PRS Guitars vs ESP Comparison – Which is Better?

Deciding on what brand of guitar is the best and suits your musical demands can be a hassle because each guitar has its specific feature when put up against another. 

To make an informed decision, you will need adequate and detailed information on the brands of guitars, the varieties they offer, and their features. 

In this article, I will be providing you with this information and hopefully help you in making the right choice between PRS Guitars and ESP.

Let’s get into it!

PRS Guitars

PRS Guitars is an American guitar and amplifier company founded by Paul Reed Smith. It was founded in 1985 by Paul Reed Smith and is located in Maryland. Electric and acoustic guitars, basses, and amplifiers are all made by PRS.

PRS is one of the leading and most known guitar brands, with a broad and exquisite guitar range that continues to innovate and strive for excellence.

In 1985, they released their first guitar, the PRS Custom. It became the standard for all of their premium guitars after that. After that came the PRS Standard, a factory-made guitar rather than a hand-crafted one.

They now provide a wide range of series and models, including:

  • PRS Custom 24 Guitars
  • PRS Custom 22 Guitars
  • PRS CE24 Guitars
  • PRS McCarty Guitars
  • PRS SE Guitars
  • PRS S2 Guitars
  • PRS Signature Guitars
  • PRS Limited Edition Guitars
  • PRS Acoustic Guitars


The ESP Company, Limited is a Japanese guitar maker that specializes in electric guitars and basses.

The ESP range is divided into four main series, they are:

  • ESP Ltd
  • ESP II
  • ESP Original

The ESP Original has three other lines of guitars under it, they include The Edwards, Grassroots, and Navigator series. 

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The ESP Edwards Series creates mid-to-high-end guitars of comparable quality to the ESP Standard series, whilst the ESP Grass Roots Series targets a more budget-conscious market and is more analogous to the LTD 200s series, though these can differ. The ESP Navigator Series, on the other hand, is a collection of guitars and basses that are exact reproductions of Gibson and Fender models.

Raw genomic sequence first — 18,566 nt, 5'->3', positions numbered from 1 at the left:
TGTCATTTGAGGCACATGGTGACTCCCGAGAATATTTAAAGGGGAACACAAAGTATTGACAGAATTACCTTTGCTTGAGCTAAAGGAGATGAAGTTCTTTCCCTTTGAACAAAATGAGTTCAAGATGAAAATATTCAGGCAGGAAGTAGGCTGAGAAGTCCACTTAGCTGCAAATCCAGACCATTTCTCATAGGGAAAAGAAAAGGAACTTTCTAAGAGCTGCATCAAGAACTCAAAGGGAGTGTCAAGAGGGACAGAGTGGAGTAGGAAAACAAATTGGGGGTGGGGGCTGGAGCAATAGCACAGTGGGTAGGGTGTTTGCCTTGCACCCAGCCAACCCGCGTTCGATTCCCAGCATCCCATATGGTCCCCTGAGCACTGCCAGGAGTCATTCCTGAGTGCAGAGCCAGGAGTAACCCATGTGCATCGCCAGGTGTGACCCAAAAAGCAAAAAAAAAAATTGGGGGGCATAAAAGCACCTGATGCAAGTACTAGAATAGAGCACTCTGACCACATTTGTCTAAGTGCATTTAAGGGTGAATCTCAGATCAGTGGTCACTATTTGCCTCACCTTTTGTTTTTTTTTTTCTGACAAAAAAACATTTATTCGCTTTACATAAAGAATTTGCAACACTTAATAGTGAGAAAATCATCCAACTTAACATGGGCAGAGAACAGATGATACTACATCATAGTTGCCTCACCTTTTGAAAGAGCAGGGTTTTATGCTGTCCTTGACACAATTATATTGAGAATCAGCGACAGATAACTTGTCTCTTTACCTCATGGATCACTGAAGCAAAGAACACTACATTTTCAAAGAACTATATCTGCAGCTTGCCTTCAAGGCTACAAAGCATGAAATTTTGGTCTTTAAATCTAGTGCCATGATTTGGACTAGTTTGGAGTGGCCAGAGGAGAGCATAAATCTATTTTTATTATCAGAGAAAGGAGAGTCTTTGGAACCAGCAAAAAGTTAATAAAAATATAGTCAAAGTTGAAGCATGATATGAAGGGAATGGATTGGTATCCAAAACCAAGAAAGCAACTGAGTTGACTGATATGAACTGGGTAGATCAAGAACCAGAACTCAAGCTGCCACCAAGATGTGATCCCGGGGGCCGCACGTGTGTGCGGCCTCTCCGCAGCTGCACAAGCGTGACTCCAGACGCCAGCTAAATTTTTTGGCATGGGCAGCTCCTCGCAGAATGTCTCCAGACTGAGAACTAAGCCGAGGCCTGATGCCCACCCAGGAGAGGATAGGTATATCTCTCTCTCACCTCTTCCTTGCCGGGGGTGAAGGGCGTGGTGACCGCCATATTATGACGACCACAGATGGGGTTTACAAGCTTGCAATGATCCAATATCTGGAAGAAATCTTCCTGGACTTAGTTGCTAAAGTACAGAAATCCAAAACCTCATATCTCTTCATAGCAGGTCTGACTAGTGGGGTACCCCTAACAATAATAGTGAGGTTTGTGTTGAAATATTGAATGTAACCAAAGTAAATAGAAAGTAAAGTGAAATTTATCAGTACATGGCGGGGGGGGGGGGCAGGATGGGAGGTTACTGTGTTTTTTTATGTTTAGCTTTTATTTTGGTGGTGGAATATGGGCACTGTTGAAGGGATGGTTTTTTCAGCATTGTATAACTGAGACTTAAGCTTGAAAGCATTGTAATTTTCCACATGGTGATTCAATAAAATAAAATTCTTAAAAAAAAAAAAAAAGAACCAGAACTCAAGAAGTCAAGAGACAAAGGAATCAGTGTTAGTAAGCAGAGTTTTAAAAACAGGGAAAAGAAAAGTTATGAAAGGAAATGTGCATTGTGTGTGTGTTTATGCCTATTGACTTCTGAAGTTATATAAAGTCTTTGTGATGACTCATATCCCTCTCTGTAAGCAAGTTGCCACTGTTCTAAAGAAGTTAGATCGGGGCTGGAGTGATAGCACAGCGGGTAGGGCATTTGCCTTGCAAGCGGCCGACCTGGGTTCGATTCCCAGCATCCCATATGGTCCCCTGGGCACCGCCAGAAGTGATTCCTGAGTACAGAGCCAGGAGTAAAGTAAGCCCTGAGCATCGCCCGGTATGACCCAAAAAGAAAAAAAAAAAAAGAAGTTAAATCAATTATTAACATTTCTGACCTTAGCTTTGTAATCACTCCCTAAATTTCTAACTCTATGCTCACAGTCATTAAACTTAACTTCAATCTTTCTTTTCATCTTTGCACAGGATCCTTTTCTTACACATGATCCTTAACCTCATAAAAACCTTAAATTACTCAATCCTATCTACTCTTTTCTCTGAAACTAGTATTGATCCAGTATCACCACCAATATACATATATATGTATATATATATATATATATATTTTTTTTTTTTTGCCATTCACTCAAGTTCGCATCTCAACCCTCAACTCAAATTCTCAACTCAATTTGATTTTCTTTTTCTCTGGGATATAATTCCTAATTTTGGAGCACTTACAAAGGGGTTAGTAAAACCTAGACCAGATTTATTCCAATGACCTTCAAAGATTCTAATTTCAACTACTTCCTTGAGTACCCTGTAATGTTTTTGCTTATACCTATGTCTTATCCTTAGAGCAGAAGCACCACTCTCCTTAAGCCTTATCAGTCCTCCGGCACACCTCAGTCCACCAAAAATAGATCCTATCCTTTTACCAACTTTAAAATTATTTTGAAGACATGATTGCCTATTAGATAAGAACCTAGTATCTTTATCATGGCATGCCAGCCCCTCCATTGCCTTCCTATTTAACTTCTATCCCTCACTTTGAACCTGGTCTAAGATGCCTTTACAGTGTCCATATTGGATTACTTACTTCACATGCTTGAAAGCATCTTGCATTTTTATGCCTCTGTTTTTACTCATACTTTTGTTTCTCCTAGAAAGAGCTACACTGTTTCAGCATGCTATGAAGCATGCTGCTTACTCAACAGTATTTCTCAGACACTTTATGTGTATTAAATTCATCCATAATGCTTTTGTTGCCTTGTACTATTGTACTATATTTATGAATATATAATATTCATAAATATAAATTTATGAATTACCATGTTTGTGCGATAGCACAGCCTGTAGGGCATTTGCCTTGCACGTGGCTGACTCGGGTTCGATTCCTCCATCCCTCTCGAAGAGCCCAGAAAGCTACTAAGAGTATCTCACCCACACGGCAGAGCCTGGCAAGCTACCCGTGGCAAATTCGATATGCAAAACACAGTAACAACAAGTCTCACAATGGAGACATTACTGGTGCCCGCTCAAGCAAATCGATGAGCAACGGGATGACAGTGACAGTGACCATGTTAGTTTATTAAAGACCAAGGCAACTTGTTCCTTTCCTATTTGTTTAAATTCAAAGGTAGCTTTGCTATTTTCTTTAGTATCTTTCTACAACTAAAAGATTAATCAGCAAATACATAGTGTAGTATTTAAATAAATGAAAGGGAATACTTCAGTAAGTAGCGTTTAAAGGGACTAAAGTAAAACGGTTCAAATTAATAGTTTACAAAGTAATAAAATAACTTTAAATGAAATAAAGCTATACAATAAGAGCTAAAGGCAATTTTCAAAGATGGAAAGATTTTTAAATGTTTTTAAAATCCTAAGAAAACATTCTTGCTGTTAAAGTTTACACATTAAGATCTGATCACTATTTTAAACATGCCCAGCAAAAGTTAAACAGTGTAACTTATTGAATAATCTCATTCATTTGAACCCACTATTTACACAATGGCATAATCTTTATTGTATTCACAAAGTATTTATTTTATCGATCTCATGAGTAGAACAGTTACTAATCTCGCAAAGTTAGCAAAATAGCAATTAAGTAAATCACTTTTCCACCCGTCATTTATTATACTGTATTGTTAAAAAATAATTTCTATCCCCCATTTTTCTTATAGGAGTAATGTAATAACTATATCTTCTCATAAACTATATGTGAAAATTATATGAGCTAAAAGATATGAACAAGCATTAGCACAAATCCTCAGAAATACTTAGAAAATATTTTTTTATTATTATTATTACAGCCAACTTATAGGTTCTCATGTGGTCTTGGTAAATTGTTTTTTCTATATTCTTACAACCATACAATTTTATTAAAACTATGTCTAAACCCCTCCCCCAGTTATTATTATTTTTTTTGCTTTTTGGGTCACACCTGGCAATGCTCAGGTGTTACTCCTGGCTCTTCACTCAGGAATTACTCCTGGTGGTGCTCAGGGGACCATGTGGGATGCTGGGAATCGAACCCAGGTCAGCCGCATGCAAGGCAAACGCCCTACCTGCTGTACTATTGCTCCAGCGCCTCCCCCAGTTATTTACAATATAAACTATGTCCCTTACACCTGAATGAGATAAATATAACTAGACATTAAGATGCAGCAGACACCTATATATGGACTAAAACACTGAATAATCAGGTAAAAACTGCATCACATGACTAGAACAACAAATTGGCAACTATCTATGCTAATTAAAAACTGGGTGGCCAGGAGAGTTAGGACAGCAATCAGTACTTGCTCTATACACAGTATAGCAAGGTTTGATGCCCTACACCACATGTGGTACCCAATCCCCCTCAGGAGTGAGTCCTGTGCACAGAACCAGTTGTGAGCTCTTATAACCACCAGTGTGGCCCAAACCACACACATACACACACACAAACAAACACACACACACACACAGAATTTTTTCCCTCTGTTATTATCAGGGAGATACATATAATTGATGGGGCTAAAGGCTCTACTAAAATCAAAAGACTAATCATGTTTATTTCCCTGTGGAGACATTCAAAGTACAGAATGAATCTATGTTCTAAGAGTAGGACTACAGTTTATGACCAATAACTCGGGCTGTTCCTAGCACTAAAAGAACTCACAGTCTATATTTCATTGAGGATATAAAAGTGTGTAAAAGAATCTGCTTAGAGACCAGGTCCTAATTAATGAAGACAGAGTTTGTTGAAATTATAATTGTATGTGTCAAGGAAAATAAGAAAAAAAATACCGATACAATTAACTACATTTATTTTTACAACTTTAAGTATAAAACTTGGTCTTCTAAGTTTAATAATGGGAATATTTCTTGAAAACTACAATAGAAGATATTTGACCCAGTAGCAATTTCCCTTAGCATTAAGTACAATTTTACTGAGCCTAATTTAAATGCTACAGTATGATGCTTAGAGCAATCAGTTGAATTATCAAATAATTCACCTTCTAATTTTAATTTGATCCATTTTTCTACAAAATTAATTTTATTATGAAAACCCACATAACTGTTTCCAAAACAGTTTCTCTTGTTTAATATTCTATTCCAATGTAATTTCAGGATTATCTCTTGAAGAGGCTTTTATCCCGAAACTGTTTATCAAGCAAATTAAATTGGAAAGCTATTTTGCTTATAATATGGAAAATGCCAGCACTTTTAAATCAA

The ESP series includes;

  • Arrow
  • EC/Eclipse
  • EX-Series
  • FRX/F-Series
  • MH-Series
  • SN-Series
  • Viper
  • TE-Series

PRS Guitars vs ESP

PRS Guitars VS ESP

I want to believe you have read this far because you are in search of a good guitar and your options are PRS and ESP, two excellent options by the way, but which brand produces the greatest instruments? In this section, I’ll examine tone, hardware, pickups, and tone woods, among other things, to help you determine whether a PRS or an ESP model is right for you.

I will be focusing on the electric guitars from these two brands.

Take a quick look at where these guitars are made; PRS guitars are made in China, Indonesia, South Korea, and the United States, and ESP guitars are made in China, Indonesia, Japan, South Korea, and the United States.

Many people consider the guitar’s origin to be a good indicator of its quality; nevertheless, this is far from the case. Choose the guitar that sounds, looks, and feels the best for you, rather than the country it says on the back of the headstock.

PRS Guitars

Tone – PRS guitars offer a warm, rich tone that works well with a wide range of musical styles. That isn’t to suggest that a PRS can’t play metal. This approach is adaptable, and the amp you select will make a significant difference.